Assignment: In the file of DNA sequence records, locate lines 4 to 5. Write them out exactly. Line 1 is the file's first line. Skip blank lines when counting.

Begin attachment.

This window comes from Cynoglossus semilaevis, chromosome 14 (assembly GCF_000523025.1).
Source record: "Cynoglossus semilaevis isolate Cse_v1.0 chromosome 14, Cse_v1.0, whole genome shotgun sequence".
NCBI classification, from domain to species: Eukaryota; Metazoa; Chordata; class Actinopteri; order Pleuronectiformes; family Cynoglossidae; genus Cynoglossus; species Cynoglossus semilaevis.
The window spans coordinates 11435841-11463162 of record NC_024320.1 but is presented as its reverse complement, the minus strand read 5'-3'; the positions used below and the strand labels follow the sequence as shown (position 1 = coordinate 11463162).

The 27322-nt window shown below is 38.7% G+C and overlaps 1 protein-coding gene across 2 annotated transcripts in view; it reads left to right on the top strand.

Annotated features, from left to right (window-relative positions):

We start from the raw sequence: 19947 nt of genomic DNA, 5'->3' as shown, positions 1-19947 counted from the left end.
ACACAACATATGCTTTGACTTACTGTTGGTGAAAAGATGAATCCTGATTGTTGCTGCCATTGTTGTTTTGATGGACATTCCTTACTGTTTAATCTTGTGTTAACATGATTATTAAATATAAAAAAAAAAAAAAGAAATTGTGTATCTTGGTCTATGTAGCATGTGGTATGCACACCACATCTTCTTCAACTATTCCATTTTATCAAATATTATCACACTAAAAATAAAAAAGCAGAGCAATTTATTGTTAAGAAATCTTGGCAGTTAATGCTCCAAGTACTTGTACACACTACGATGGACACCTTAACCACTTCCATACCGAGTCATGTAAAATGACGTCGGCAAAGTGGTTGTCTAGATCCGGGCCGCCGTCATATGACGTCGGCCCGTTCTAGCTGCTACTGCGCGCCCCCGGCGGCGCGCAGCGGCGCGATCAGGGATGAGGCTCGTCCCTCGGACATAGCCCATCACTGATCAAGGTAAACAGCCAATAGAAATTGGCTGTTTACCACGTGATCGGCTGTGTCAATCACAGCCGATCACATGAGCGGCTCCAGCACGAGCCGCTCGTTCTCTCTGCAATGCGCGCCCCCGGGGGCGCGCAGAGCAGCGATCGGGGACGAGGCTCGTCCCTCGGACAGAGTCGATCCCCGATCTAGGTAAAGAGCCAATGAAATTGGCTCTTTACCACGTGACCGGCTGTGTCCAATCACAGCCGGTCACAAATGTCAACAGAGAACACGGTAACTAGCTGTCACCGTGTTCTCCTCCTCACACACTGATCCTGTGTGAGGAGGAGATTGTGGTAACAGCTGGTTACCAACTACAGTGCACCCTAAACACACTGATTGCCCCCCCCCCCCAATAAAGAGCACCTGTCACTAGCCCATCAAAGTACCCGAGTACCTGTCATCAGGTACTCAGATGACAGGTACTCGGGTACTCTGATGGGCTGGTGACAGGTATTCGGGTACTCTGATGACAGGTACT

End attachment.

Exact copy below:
The window spans coordinates 11435841-11463162 of record NC_024320.1 but is presented as its reverse complement, the minus strand read 5'-3'; the positions used below and the strand labels follow the sequence as shown (position 1 = coordinate 11463162).

The 27322-nt window shown below is 38.7% G+C and overlaps 1 protein-coding gene across 2 annotated transcripts in view; it reads left to right on the top strand.